The United Nations General Assembly voted for the 14th consecutive year to call for an end to the 43- year-old U.S. trade embargo against Cuba, drawing a rebuke from John Bolton, the new U.S. envoy to the world body.
“This is a complete exercise in irrelevancy,’’ Ambassador Bolton told reporters in New York. “For a General Assembly that has not yet seriously attempted to reform the UN Human Rights Commission to adopt this exercise in Cuban propaganda really tells you something.’‘
Israel, the Marshall Islands and Palau joined the U.S. in voting against the non-binding resolution, which urges the U.S. to “repeal and invalidate’’ the embargo that has been in effect since 1962, three years after Fidel Castro seized control of the Caribbean island and transformed it into a bastion of communism. Micronesia abstained. The resolution was adopted today by a vote of 182 to 4.
The Bush administration said the resolution was an attempt to shift blame for Castro’s shortcomings and that the General Assembly should not deal with the question.
“The United States trade embargo is a bilateral issue and should not come before the General Assembly,’’ U.S. envoy Ronald Godard said. “If the people of Cuba are jobless, hungry or lack medical care, as Castro admits, it is because of his economic mismanagement, not the embargo.’‘
Godard said the U.S. would ease restrictions on trade and travel after Cuba allows “free and fair’’ elections and the formation of independent trade unions.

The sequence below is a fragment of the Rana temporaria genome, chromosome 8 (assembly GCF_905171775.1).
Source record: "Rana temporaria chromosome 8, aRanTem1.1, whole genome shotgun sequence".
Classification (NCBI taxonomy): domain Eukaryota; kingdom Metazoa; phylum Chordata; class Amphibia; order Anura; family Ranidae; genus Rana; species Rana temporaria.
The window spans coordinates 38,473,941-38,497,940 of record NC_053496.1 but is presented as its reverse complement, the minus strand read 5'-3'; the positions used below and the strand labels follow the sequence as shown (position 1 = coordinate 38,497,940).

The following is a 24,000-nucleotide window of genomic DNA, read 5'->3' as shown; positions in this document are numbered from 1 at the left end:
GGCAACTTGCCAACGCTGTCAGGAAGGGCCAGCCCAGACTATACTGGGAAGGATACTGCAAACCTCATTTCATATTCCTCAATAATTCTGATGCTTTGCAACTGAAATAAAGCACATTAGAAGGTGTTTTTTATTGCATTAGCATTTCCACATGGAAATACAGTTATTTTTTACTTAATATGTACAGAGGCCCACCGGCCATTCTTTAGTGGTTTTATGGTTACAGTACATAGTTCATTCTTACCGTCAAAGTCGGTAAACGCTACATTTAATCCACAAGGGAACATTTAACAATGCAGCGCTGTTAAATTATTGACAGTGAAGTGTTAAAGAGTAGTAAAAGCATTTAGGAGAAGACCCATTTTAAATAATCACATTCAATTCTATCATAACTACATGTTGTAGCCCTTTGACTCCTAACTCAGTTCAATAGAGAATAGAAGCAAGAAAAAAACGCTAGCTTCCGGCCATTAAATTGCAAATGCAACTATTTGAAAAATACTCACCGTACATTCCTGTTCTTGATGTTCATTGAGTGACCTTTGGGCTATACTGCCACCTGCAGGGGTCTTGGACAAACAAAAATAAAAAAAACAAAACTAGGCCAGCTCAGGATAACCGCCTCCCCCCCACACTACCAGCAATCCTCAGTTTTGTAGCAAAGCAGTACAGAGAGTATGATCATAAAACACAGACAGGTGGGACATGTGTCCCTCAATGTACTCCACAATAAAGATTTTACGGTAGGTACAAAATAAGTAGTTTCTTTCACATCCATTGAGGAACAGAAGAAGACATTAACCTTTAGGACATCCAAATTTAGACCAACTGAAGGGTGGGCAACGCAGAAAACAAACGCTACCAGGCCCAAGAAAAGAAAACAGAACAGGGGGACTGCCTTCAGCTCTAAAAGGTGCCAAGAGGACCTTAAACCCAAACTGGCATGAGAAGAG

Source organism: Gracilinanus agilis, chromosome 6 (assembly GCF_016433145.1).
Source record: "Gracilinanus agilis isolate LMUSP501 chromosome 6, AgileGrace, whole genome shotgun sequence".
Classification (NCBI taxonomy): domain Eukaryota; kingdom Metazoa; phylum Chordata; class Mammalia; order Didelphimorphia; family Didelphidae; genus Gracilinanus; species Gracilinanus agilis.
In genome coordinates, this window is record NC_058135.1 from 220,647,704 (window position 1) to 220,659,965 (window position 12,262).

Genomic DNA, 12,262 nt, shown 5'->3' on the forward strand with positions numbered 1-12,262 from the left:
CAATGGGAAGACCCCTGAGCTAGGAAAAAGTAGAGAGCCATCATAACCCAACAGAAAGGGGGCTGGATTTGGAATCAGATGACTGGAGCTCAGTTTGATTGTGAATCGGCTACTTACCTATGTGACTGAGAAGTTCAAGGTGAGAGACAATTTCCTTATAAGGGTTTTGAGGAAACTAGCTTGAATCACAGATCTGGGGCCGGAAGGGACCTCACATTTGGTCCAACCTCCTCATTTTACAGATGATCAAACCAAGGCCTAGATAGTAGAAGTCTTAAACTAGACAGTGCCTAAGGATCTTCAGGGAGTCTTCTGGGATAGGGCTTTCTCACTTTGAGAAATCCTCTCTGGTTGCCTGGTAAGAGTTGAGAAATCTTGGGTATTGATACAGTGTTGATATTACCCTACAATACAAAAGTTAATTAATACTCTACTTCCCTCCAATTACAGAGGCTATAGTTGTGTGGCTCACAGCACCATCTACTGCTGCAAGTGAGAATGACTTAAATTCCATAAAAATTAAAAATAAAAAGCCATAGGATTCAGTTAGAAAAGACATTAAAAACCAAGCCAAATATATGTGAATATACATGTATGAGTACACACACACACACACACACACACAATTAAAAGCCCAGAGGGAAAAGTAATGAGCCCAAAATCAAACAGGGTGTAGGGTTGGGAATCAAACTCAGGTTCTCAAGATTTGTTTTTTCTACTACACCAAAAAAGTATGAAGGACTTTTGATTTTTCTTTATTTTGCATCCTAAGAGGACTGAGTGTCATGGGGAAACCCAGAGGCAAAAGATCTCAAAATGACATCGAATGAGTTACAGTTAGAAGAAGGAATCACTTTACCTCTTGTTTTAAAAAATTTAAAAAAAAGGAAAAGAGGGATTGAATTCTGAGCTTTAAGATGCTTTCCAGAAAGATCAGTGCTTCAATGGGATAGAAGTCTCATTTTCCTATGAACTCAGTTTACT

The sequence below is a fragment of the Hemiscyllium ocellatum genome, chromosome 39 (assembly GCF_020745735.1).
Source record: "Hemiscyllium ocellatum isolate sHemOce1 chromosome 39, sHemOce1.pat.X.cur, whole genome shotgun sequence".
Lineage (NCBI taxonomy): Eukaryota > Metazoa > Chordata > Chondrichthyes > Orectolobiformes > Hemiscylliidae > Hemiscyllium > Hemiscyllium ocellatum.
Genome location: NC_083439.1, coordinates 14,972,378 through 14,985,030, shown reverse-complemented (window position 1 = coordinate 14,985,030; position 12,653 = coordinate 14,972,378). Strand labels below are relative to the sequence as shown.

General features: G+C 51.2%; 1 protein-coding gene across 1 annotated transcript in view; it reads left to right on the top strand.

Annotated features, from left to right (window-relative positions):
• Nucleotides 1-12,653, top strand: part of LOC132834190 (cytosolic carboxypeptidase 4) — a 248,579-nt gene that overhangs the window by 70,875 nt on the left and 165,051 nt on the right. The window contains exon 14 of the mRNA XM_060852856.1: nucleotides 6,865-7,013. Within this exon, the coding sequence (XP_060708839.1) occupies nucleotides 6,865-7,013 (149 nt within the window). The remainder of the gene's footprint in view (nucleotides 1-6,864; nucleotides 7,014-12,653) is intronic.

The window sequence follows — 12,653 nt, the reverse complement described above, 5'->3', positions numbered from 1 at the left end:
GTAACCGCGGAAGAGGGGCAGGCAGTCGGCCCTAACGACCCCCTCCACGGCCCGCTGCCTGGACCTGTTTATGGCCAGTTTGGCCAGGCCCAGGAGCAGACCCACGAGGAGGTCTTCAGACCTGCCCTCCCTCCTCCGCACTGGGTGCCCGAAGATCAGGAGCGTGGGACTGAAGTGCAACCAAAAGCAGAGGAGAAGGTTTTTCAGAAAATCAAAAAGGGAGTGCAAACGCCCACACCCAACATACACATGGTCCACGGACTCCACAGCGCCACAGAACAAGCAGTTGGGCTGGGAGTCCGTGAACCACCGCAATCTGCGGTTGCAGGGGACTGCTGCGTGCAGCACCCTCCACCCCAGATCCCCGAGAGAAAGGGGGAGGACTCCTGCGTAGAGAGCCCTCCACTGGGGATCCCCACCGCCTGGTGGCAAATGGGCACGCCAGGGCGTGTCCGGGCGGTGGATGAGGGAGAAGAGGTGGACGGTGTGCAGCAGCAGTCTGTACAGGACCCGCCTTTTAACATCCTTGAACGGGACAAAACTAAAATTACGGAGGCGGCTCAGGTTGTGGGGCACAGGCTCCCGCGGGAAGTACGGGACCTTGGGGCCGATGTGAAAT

He said the U.S. since 1992 has licensed $1.1 billion in sales and donations of medicine and medical equipment to Cuba. In the past five years more than $5 billion in U.S. farm commodities have been exported to Cuba, he said.
Envoys from the European Union, India, Indonesia, Jamaica, Malaysia, Mexico, North Korea, Russia, South Africa and Vietnam spoke against the embargo before vote.
“The European Union believes that critical engagement with the Cuban government, alongside dialogue with wider Cuban civil society, is the most effective way to promote peaceful change in Cuba,’’ U.K. envoy Paul Johnston said in a speech on behalf of the European body.
“Never before, as in the past 18 months, was the blockade enforced with so much viciousness and brutality,’’ Cuban Foreign Minister Felipe Perez Roque said. “There has been a hysterical, unprecedented escalation in the enforcement of new and aggressive measures, including the threat to use military means against Cuba.’‘
Roque said the embargo has cost Cuba $82 billion in lost income during the past 42 years.
He said Cuba would ultimately overcome the “the helpless haughtiness of President Bush, which has taken him farther than anyone else in this madness.’‘
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